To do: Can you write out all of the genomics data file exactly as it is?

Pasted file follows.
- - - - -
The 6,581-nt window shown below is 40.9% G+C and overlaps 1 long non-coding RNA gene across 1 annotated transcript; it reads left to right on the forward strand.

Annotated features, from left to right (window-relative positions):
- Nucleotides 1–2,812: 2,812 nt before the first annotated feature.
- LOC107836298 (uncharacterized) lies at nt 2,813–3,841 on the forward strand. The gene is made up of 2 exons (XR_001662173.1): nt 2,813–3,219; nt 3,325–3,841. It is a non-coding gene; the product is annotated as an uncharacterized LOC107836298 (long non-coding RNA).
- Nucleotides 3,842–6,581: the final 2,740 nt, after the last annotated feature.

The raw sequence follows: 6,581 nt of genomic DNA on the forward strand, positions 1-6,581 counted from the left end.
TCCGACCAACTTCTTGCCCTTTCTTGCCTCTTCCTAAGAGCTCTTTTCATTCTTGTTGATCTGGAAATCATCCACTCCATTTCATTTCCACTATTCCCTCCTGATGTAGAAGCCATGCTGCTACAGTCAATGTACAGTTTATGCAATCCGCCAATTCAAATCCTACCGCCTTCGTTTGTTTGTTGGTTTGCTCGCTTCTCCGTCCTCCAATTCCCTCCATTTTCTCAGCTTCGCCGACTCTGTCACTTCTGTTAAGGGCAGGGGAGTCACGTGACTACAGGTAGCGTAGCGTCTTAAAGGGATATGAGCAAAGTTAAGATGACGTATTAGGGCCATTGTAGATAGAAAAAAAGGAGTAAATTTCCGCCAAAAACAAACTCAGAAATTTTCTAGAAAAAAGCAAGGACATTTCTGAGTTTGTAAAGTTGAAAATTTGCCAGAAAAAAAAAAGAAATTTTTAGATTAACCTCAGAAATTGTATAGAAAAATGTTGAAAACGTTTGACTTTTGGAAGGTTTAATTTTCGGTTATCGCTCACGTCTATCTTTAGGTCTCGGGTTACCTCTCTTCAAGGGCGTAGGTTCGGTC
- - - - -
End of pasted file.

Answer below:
The 6,581-nt window shown below is 40.9% G+C and overlaps 1 long non-coding RNA gene across 1 annotated transcript; it reads left to right on the forward strand.

Annotated features, from left to right (window-relative positions):
- Nucleotides 1–2,812: 2,812 nt before the first annotated feature.
- LOC107836298 (uncharacterized) lies at nt 2,813–3,841 on the forward strand. The gene is made up of 2 exons (XR_001662173.1): nt 2,813–3,219; nt 3,325–3,841. It is a non-coding gene; the product is annotated as an uncharacterized LOC107836298 (long non-coding RNA).
- Nucleotides 3,842–6,581: the final 2,740 nt, after the last annotated feature.

The raw sequence follows: 6,581 nt of genomic DNA on the forward strand, positions 1-6,581 counted from the left end.
TCCGACCAACTTCTTGCCCTTTCTTGCCTCTTCCTAAGAGCTCTTTTCATTCTTGTTGATCTGGAAATCATCCACTCCATTTCATTTCCACTATTCCCTCCTGATGTAGAAGCCATGCTGCTACAGTCAATGTACAGTTTATGCAATCCGCCAATTCAAATCCTACCGCCTTCGTTTGTTTGTTGGTTTGCTCGCTTCTCCGTCCTCCAATTCCCTCCATTTTCTCAGCTTCGCCGACTCTGTCACTTCTGTTAAGGGCAGGGGAGTCACGTGACTACAGGTAGCGTAGCGTCTTAAAGGGATATGAGCAAAGTTAAGATGACGTATTAGGGCCATTGTAGATAGAAAAAAAGGAGTAAATTTCCGCCAAAAACAAACTCAGAAATTTTCTAGAAAAAAGCAAGGACATTTCTGAGTTTGTAAAGTTGAAAATTTGCCAGAAAAAAAAAAGAAATTTTTAGATTAACCTCAGAAATTGTATAGAAAAATGTTGAAAACGTTTGACTTTTGGAAGGTTTAATTTTCGGTTATCGCTCACGTCTATCTTTAGGTCTCGGGTTACCTCTCTTCAAGGGCGTAGGTTCGGTC